General Tso's chicken and orange chicken are very similar, except orange chicken is sweeter and actually uses orange zest to flavor, while general tso's adds hot chile peppers. Let's remember though that both these dishes are Americanized chinese dishes that did not exist until the 70s by Chinese and Taiwanese immigrants who discovered the American palette enjoyed fried foods and sweet tangy sauces.

                    http://damnedgoodfood.blogspot.com

                    1 Reply
                    1. re: GurglingStomach
                      f
                      FlavoursGal RE: GurglingStomach Feb 9, 2007 12:18 PM

                      Actually, you're almost correct. General Tso chicken was created in Taiwan in the 1950's by a Chinese ex-pat. The original dish was true to Hunan cooking, and was not sweet. It was following a move to New York in the 1970's that this same chef re-invented it for the American palate. There was an interesting article about this last week in the New York Times.

                      http://www.nytimes.com/2007/02/04/mag...

                    2. m
                      mimolette RE: ipsedixit Feb 11, 2007 09:30 AM

                      and if you add sesame chicken (sweeter yet) you get a trio.

                      4 Replies
                      1. re: mimolette
                        s
                        SomeRandomIdiot RE: mimolette Feb 11, 2007 09:58 AM

                        In most take out places it seems like sesame chicken is just General Tso's with some sesame seeds sprinkled on top.

                        1. re: SomeRandomIdiot
                          m
                          mimolette RE: SomeRandomIdiot Feb 11, 2007 11:50 AM

                          very possibly. From what I have seen, sesame chicken's sauce is lighter in color and more syrupy, like honey, and usually not spicy or less so than Tso's.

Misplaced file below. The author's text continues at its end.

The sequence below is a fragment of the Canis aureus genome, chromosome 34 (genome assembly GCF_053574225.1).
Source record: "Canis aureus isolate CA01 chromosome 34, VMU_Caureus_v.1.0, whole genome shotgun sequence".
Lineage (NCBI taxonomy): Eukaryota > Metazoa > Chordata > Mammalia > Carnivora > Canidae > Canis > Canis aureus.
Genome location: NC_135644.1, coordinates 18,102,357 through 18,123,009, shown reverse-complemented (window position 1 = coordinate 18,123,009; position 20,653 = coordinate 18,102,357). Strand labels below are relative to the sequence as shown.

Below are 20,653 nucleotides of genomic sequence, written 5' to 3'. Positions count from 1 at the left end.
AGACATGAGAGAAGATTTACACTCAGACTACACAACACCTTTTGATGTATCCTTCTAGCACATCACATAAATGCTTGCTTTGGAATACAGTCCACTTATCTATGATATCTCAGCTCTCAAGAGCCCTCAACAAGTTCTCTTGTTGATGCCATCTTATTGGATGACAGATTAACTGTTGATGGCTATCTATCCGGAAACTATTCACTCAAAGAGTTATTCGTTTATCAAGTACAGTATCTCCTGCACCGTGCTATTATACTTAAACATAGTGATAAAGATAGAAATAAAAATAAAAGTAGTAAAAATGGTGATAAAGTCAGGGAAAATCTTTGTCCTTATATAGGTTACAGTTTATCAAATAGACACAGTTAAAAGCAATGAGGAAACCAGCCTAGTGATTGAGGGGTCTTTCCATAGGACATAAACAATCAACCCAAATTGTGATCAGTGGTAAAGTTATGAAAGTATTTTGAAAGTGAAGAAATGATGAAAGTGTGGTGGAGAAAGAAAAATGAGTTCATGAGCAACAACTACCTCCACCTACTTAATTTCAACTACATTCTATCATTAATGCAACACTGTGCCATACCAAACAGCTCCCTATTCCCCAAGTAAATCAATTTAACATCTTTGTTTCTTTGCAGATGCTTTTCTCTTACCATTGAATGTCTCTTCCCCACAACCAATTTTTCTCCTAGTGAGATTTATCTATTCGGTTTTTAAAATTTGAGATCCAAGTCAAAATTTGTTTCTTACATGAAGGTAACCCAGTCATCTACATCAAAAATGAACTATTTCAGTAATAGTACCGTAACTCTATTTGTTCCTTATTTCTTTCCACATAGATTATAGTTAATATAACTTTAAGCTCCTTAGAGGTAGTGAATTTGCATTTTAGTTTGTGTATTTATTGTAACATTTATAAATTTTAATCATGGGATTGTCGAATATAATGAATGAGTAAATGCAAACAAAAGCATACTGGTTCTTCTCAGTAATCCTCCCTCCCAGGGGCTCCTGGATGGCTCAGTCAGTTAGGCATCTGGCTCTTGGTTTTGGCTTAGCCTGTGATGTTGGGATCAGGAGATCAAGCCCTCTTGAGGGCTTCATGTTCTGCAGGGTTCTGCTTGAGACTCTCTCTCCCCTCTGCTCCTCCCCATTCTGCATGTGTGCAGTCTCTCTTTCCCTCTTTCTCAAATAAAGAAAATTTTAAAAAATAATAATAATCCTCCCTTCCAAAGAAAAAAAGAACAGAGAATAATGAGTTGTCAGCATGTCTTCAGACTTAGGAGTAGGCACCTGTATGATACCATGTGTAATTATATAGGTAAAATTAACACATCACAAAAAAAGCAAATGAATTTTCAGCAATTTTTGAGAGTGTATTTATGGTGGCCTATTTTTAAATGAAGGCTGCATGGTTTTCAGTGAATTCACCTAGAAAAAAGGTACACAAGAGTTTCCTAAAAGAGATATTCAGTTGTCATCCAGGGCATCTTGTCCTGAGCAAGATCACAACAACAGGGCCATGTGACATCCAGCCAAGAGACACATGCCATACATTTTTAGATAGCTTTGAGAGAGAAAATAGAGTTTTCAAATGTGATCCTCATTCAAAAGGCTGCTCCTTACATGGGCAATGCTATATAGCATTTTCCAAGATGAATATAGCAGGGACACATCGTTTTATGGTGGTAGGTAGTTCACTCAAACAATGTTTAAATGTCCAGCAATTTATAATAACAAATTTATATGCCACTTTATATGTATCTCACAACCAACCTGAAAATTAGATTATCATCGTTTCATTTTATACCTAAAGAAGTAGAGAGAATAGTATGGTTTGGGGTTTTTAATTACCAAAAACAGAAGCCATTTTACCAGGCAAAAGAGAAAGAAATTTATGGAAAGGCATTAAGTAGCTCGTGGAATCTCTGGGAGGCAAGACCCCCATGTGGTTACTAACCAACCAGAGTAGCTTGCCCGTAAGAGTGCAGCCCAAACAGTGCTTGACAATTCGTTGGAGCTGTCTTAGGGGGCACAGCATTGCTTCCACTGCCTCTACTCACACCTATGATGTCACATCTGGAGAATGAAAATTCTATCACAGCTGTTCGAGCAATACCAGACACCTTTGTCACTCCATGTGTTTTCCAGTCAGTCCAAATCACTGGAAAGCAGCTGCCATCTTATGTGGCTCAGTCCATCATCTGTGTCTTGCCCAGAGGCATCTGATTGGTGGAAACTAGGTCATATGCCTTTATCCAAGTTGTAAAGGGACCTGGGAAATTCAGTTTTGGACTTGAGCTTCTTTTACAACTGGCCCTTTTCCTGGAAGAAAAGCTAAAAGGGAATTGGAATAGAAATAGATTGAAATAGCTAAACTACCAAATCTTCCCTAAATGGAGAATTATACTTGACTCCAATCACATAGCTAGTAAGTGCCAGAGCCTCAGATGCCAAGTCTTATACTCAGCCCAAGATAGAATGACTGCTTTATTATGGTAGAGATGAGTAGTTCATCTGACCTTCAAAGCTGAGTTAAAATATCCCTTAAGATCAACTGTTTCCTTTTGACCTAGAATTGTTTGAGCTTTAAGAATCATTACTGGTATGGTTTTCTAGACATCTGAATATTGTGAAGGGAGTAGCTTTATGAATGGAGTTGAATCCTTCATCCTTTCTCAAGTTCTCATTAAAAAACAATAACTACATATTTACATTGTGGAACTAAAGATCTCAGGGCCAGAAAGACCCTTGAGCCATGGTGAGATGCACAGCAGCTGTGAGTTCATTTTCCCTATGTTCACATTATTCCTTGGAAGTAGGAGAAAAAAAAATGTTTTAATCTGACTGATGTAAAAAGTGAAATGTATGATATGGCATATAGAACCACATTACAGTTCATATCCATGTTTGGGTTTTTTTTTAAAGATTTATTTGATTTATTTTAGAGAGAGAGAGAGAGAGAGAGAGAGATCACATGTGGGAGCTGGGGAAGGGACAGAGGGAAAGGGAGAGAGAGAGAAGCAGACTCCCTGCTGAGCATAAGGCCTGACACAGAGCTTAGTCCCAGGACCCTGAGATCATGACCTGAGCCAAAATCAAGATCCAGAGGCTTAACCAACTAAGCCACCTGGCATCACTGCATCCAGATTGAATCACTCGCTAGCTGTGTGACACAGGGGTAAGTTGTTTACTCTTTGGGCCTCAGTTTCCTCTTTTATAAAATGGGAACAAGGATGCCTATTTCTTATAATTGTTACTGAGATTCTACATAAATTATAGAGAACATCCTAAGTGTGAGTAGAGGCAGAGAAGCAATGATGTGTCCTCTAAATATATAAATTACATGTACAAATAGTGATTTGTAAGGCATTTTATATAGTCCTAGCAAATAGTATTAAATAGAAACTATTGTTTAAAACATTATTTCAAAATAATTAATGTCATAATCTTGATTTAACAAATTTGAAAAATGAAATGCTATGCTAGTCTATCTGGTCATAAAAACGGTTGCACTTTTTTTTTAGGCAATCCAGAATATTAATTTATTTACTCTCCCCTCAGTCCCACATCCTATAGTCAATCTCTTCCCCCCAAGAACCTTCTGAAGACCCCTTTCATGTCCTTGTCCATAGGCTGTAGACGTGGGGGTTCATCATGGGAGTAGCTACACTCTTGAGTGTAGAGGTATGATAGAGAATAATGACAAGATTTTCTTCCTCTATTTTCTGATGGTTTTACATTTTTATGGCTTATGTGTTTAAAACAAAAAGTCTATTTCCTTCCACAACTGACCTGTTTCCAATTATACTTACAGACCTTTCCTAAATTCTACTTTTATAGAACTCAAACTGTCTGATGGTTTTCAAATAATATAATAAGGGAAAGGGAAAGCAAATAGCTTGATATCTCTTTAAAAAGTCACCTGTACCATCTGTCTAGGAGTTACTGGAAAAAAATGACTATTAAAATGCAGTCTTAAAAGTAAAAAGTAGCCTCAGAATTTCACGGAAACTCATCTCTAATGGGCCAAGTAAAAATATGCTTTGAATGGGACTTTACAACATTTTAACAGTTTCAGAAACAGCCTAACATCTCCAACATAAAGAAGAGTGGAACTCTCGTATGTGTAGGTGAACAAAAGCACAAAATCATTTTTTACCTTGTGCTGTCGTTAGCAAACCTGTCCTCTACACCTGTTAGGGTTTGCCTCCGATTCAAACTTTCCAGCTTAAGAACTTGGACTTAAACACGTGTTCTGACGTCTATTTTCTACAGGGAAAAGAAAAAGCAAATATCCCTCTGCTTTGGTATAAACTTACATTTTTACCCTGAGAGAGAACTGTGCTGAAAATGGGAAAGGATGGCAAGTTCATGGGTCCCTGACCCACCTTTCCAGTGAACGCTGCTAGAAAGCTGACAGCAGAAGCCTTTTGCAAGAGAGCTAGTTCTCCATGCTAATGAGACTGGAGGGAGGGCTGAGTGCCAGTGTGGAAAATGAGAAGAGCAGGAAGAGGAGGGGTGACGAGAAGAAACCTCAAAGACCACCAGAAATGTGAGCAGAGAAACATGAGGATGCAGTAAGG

1. re: SomeRandomIdiot
                            MaspethMaven RE: SomeRandomIdiot Feb 12, 2007 03:56 PM

                            NY Chinese takeout math

                            (General Tso - Hot Chili) + Sesame Seeds = Sesame Chicken

                            Sesame Chicken - Sesame Seeds +(Bitter Orange Peel + Hot Chili) = Orange Chicken

                          2. re: mimolette
                            k
                            kovi RE: mimolette Feb 11, 2007 11:59 AM

                            There's a place where I live that serves sesame chicken sauceless - pretty much like mar far chicken, but with sesame seeds in the batter. Comes with cocktail sauce and mustard.

                          3. limster RE: ipsedixit Feb 11, 2007 01:58 PM

                            Orange chicken is probably derived from orange (or actually tangerine) beef, a Hunan dish involving very thinnly sliced beef, battered and deep fried (the best versions are apparently so thin one could see through them). The sauce is flavoured with dried tangerine peel (not zest).

                            1. Miss Needle RE: ipsedixit Feb 12, 2007 03:40 PM

                              Many years ago, I was quite a regular at this American-Chinese restaurant in Brooklyn. The waiter told me that the sauce bases for General Tso's, Sesame and Orange are the same except that the General Tso's had more chili, orange had orange peel, and sesame had sesame seeds.

                              Show Hidden Posts